Robin DiAngelo on White Fragility

White Fragility

“I want to start by drawing your attention to my race. Right out of the gate. It’s a very uncomfortable thing for me to be doing.” Robin DiAngelo, PhD and affiliate associate professor of education at the University of Washington, Seattle, wasted no time jumping right into the sensitive and controversial topic of White Fragility during her Thursday keynote session, sponsored by Tyler Technologies, at ICMA's digital event, UNITE.

“I’m white. I have a white frame of reference, a white world view, a white experience,” she said.

DiAngelo said everyone has an opinion on race and racism, but that does not make it informed. Furthermore, she explained it is difficult to have an informed opinion when these issues are not openly talked about, when we aren’t given good information in school, and when we don’t know our own history.

Attendees were asked to engage with openness and humility and that the goal for white viewers of the keynote session wasn't the typical misconception of trying to understand the minority perspective, but instead, in the words of Ijeoma Oluo, "I don’t want you to understand me better, I want you to understand yourselves. Your survival has never depended on your knowledge of white culture, in fact it’s required your ignorance."

The Systemic Nature of Racism

What is the mainstream definition of a racist? DiAngelo explained the widely accepted definition is an individual who consciously does not like people based on race and is intentionally mean to them. “This definition protects the system of racism. Which exempts virtually all white people from the system and is the root of white defensiveness.”

DiAngelo noted systemic racism is the real problem and it goes well beyond any individual or small group’s bias.

“Systemic racism is when one group’s collective bias is backed with legal authority and institutional control. That transforms it into a far-reaching system that gets imbedded and infused across the entire society in every organization, policy and practice, in cultural definitions,” she said. “It becomes the default because the group that controls those institutions automatically infuses their biases.”

Statistics illustrating white domination of positions of power were shared:

  • Presidency: 99 percent white
  • Vice Presidency: 100 percent white
  • Senate: 91 percent white
  • House: 73 percent white
  • Governors: 98 percent white
  • Mayors: 88 percent white
  • Military Advisors: 100 percent white
  • Police Officers: 80 percent white
  • Television Execs: 93 percent white
  • News Execs: 85 percent white
  • Teachers: 82 percent white.

“It’s not about numbers. It’s about power,” DiAngelo said.

After noting that out of top 100 grossing US films of all time, 99 were directed by men and 95 were directed by a white person, DiAngelo explained problematic outcomes of racial perspective by contrasting two well-respected directors, the black Spike Lee, and the white Mike Leigh.

“We mark Spike Lee’s race, but not Mike Leigh’s. This grants Mike Leigh objectivity, individuality, and universality. Spike Lee is always seen as biased and limited in his perspective,” she said.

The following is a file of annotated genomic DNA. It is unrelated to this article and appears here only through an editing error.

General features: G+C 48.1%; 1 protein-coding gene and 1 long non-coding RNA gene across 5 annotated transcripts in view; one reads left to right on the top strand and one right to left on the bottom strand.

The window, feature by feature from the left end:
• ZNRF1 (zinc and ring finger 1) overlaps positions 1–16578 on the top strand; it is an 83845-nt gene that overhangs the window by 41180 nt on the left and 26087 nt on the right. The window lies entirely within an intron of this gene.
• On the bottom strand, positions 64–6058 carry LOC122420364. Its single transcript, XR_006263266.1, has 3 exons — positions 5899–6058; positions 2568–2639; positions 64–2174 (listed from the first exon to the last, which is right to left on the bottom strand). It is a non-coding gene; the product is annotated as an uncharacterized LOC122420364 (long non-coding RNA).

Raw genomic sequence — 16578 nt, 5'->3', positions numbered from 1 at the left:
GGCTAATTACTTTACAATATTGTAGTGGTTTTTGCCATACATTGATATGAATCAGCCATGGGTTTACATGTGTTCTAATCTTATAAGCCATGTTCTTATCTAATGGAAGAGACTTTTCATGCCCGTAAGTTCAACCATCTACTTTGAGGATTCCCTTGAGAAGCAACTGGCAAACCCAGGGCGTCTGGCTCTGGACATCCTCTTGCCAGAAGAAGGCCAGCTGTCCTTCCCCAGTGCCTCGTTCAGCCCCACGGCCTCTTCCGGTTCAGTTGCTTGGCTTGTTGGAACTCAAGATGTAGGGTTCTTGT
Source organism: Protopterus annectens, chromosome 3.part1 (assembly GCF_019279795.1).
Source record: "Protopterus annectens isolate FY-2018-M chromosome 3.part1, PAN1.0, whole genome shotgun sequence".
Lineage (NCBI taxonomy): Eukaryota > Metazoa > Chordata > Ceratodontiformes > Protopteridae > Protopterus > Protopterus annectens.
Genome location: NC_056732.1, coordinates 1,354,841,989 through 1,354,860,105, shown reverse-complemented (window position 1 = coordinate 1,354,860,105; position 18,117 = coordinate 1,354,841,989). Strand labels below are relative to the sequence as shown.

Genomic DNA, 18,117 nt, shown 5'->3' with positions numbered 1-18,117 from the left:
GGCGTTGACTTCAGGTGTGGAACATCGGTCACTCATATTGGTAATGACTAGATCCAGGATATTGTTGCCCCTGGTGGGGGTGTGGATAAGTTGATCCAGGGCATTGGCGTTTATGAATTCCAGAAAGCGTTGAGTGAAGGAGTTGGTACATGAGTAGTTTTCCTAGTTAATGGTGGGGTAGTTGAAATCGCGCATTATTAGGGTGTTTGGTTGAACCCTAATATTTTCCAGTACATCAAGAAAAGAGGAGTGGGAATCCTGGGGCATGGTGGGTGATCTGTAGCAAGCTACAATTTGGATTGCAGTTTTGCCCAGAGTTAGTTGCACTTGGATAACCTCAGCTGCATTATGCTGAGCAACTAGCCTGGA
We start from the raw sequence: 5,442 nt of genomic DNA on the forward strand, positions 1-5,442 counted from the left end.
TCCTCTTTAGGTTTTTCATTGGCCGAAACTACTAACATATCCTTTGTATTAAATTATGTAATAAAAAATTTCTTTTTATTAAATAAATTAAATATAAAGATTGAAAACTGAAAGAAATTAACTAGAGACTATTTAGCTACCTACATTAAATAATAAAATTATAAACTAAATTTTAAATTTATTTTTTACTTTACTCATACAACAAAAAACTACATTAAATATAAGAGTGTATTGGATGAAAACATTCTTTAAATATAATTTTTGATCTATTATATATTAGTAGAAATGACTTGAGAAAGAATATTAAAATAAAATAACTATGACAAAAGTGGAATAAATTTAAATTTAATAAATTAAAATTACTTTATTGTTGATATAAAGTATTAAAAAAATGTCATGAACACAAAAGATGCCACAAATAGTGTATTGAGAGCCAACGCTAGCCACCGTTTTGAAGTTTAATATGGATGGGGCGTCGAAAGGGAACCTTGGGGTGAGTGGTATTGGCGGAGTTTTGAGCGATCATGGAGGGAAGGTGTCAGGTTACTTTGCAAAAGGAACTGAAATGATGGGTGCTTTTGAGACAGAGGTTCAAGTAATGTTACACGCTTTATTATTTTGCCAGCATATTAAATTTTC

“Racism is a system, not an event.”

According to DiAngelo, it is not if, but how each person has been shaped by the forces of racism. She quoted Ibram X. Kendi who said, “The opposite of racism isn’t not racist. It’s anti-racist.” She further explained anti-racist must be active.

“The default of society is the reproduction of racism. If you are not doing anything actively to interrupt that default, you are supporting and colluding with it. That is why we say white people automatically benefit from this system. If they don’t challenge it, they are participating in the system,” she said.

A Framework to Change

While there clearly is no magic or quick solution to any of these issues, DiAngelo laid out a framework toward change that doubled as the key takeaways to her presentation:

  • Recognize racism is a multilayered, complex, hierarchical system infused across society.
  • Nothing has excepted any of us from this.
  • Everyone has bias, most is unconscious. If someone wants to help us see it, be open and curious instead of angry and defensive.
  • Racism occurs when one group’s bias is backed with power and control.
  • Thinking in terms of good people versus bad people is not constructive. Change the question from "if" we have been shaped by racism forces to "how."
  • No one is objective on racism, white people most of all because the system serves us.
  • Learning is never finished. Listen, reflect, grapple, take in.
  • Awareness without action is meaningless.

DiAngelo closed her session by imploring everyone to break the apathy and take action. Then she reflected on her own process.

“This is the most transformative, liberating journey. Hard and painful at times, but the status quo is more uncomfortable.” 

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Registration for UNITE: A Digital Event is still open! All sessions* will be available on-demand through December 31, 2020. Register today!

*This keynote session with Robin DiAngelo is only available to view through Saturday, September 26.

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